Just a decade ago, the very best hot hatches were lightweight and boasted high-revving normally aspirated engines. Peugeot’s 206 GTi wasn’t really in contention for the hot-hatch crown until the French manufacturer upped the ante of its then-warmest hatch, resulting in the 206 GTi 180 – which was tested for the December 2003 issue.
Inspired by its recent successes in the World Rally Championship, Peugeot celebrated by paying homage to the 206 WRC with a 206 GTi that boasted a colour-coded body kit, five-spoke 17-inch alloys, aluminium fuel-filler cap, dual chrome tailpipes and faux carbon-fibre exteriors mirrors. Inside, the racy theme continued with bucket-style front seats and an aluminium gearshift lever and pedals.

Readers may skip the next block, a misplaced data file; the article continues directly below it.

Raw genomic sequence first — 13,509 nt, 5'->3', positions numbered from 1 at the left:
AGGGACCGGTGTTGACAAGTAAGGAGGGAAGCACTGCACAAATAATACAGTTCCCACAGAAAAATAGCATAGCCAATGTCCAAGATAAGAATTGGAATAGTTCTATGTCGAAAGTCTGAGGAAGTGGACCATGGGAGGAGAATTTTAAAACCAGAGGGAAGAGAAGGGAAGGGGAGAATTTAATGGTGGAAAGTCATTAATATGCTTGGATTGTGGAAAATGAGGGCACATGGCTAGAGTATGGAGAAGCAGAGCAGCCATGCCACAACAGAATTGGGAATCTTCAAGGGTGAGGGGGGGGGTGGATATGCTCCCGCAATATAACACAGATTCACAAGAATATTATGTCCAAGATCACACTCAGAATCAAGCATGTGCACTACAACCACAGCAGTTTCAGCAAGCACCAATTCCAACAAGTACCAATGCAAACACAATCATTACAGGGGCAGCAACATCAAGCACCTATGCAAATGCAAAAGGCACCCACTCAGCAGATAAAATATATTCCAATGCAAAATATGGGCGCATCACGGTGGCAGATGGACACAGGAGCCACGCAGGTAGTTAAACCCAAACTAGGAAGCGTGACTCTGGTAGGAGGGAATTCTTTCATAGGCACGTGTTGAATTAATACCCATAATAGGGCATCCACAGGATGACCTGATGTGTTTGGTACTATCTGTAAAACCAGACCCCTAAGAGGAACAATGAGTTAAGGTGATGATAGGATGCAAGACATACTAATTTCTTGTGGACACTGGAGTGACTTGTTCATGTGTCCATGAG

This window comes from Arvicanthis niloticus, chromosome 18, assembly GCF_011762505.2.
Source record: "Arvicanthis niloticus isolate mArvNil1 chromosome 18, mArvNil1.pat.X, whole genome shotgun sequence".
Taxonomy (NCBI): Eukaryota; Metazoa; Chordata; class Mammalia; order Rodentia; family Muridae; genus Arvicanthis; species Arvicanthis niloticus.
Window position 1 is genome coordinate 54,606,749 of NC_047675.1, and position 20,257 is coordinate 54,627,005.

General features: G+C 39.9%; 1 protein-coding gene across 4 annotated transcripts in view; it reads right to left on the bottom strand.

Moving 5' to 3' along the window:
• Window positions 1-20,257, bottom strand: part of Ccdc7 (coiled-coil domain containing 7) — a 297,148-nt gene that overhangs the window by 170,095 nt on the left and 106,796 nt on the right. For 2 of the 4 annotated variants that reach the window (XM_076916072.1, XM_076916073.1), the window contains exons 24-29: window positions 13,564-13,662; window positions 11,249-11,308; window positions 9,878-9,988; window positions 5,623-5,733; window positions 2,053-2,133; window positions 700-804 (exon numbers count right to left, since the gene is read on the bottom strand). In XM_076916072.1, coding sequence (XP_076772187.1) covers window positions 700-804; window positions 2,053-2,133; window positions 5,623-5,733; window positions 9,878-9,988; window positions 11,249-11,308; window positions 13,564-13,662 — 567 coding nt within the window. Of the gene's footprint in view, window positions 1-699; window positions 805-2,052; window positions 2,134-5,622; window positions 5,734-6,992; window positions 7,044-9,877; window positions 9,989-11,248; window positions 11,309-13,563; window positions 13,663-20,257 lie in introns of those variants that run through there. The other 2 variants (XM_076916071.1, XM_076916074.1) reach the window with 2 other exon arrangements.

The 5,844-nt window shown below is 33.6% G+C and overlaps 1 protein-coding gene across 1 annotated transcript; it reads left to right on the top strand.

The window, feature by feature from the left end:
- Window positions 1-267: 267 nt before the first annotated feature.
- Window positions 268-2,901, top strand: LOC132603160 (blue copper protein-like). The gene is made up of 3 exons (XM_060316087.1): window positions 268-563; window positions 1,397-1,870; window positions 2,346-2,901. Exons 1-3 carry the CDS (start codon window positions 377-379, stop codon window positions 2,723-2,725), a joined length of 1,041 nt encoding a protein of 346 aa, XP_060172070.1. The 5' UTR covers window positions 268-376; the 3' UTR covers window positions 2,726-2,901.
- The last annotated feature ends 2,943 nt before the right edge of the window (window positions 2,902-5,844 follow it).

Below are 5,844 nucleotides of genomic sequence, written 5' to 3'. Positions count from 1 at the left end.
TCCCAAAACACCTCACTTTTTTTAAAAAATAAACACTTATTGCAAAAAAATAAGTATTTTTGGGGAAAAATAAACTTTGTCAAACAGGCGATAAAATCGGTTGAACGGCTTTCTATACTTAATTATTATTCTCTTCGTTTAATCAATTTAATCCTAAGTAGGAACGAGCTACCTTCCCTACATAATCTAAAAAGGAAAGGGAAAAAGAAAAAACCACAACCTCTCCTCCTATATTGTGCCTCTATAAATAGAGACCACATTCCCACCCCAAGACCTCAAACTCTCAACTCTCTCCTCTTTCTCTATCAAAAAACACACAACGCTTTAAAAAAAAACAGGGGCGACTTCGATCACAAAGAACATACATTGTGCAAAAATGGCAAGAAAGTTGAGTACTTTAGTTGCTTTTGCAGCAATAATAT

But the real treat was the 2,0-litre four-cylinder, which was armed with variable inlet valve timing and 4-into-1 exhaust manifold and produced 130 kW at 7 000 r/min and 202 N.m of torque. Along with the close-ratio five-speed gearbox, this powerplant enabled the 206 GTi 180 to sprint to 100 km/h in 7,72 seconds and complete the 1 km sprint in 28,55 seconds.